UK Parliamentary Office of Science and Technology:

• Current gas powered electricity generation has a carbon footprint around half that of coal (~500gCO2eq/kWh), because gas has a lower carbon content than coal. Like coal fired plants, gas plants could co-fire biomass to reduce carbon emissions in the future.

Health and Environment:

The Royal Society report on the risks associated with hydraulic fracturing

• The health, safety and environmental risks can be managed effectively in the UK. Operational best practices must be implemented and enforced through strong regulation.
• Fracture propagation is an unlikely cause of contamination. The risk of fractures propagating to reach overlying aquifers is very low provided that shale gas extraction takes place at depths of many hundreds of metres or several kilometres. Even if fractures reached overlying aquifers, the necessary pressure conditions for contaminants to flow are very unlikely to be met given the UK’s shale gas hydrogeological environments.
• Well integrity is the highest priority. More likely causes of possible contamination include faulty wells. The UK’s unique well examination scheme was set up so that independent, specialist experts could review the design of every offshore well. This scheme must be made fit for purpose for onshore activities.
• Robust monitoring is vital. Monitoring should be carried out before, during and after shale gas operations to detect methane and other contaminants in groundwater and potential leakages of methane and other gases into the atmosphere.
• An Environmental Risk Assessment (ERA) should be mandatory. Every shale gas operation should assess risks across the entire lifecycle of operations, from water use through to the disposal of wastes and the abandonment of wells.

Public Health England:

• If properly run and regulation, very low likelihood that there will be water contamination/health impacts. Usually only from leaking wells/other spills.
• Where potential risks are identified, the report problems are generally as a result of operational failure and poor regulatory environment.

Seismic activity:

Fracking ‘not significant’ cause of large earthquakes

• Researchers from Durham University’s Energy Institute say that the pumping of fracking liquid does indeed have the potential to reactivate dormant fault lines. But they say that compared to many other human activities such as mining or filling reservoirs with water, fracking is not a significant source of tremors that can be felt on the surface.
• “We’ve looked at 198 published examples of induced seismicity since 1929,” Prof Richard Davies from Durham told BBC News. “Hydraulic fracturing is not really in the premier league for causing felt seismicity. Fundamentally it is never going to be as important as mining or filling dams which involve far greater volumes of fluid.”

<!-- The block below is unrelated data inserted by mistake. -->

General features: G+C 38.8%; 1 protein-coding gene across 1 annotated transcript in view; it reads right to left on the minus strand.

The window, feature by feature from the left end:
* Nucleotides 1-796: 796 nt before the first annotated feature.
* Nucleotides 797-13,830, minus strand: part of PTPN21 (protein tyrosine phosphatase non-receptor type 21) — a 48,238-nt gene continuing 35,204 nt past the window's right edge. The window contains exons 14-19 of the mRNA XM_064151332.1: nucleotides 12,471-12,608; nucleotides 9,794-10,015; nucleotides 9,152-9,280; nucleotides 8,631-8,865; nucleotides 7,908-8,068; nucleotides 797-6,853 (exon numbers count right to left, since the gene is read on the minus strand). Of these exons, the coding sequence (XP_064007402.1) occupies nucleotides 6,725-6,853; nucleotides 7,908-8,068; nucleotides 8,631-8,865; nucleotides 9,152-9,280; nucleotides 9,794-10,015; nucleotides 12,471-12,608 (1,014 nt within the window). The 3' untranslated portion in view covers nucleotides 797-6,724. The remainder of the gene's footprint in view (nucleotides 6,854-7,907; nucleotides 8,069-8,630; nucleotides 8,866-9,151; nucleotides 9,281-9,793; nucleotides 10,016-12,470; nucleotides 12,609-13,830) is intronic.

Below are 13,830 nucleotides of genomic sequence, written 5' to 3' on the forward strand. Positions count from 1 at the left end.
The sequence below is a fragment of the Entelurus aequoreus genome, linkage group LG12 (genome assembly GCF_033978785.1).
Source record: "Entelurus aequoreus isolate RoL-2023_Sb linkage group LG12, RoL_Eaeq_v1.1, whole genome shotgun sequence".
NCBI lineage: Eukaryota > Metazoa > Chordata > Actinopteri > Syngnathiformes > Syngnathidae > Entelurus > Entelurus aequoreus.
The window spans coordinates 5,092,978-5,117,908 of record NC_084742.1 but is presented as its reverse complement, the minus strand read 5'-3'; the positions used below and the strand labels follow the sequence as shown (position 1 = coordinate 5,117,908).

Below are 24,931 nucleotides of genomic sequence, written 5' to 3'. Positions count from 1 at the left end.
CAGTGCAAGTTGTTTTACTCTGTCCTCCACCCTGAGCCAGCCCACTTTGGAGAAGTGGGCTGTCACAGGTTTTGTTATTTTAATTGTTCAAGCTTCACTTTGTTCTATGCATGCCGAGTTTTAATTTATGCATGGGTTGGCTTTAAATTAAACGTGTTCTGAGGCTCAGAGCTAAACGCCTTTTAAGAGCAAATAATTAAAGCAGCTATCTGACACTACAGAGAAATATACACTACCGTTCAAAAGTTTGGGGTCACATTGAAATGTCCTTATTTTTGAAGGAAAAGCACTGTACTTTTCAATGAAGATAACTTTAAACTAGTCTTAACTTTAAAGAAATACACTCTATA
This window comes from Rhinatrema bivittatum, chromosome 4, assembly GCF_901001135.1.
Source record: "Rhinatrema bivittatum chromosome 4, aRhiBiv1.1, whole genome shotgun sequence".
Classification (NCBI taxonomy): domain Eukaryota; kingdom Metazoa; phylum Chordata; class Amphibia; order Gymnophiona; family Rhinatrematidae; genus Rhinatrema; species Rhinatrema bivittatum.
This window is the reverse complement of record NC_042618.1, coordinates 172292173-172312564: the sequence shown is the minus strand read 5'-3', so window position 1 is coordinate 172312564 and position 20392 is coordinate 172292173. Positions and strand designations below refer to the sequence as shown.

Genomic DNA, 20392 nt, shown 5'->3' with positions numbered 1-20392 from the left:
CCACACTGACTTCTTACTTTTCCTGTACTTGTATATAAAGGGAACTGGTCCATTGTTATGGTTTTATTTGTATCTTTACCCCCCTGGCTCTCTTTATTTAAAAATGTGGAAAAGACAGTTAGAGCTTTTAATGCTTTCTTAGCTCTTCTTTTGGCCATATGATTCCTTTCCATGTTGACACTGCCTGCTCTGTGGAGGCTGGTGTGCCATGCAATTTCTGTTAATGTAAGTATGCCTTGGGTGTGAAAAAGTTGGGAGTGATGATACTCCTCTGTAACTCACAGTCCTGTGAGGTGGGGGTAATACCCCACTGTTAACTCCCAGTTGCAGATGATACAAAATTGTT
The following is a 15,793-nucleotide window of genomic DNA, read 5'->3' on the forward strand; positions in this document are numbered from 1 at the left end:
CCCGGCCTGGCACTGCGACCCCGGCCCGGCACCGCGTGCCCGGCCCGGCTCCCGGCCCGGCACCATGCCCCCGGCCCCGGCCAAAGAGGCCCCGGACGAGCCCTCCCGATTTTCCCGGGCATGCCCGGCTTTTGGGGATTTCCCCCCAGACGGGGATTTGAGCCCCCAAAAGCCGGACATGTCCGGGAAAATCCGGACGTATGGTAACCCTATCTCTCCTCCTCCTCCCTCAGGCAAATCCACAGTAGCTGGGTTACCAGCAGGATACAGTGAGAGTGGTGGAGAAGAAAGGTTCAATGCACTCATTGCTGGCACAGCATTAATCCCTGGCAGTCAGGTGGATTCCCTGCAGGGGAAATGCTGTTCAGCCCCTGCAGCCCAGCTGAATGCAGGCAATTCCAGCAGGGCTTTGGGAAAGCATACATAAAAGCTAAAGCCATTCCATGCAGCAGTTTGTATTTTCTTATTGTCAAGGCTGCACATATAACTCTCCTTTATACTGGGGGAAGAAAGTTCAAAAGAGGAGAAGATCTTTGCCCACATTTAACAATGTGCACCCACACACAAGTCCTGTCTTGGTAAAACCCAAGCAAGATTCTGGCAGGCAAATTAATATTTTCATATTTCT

Fracking ‘should continue with checks’

• Concerning the seismic activity reported in Blackpool (Cuadrilla), Dr Brian Baptie, head of seismology at the British Geological Survey (BGS) said: “given appropriate guidelines and appropriate monitoring, I see no reason why it shouldn’t go ahead.”
• He added that data received through real time monitoring into seismic activity carried out at hydraulic fracturing sites should be made public.

Institute of Directors:

• Reports of earthquakes caused by fracking must be taken in proper context. In the last 50 days, the UK experienced three earthquakes as large or larger than the bigger of the two earthquakes caused by Cuadrilla in 2011. None of them caused any damage

The Royal Society report on the risks associated with hydraulic fracturing

• Seismic risks are low. Seismicity should be included in the ERA. Seismicity induced by hydraulic fracturing is likely to be of smaller magnitude than the UK’s largest natural seismic events and those induced by coal mining.

Stress on water sources:

The Royal Society report on the risks associated with hydraulic fracturing

• Water requirements can be managed sustainably. Water use is already regulated by the Environment Agency. Integrated operational practices, such as recycling and reusing wastewaters where possible, would help to minimise water requirements further. Options for disposing of wastes should be planned from the outset. Should any onshore disposal wells be necessary in the UK, their construction, regulation and siting would need further consideration.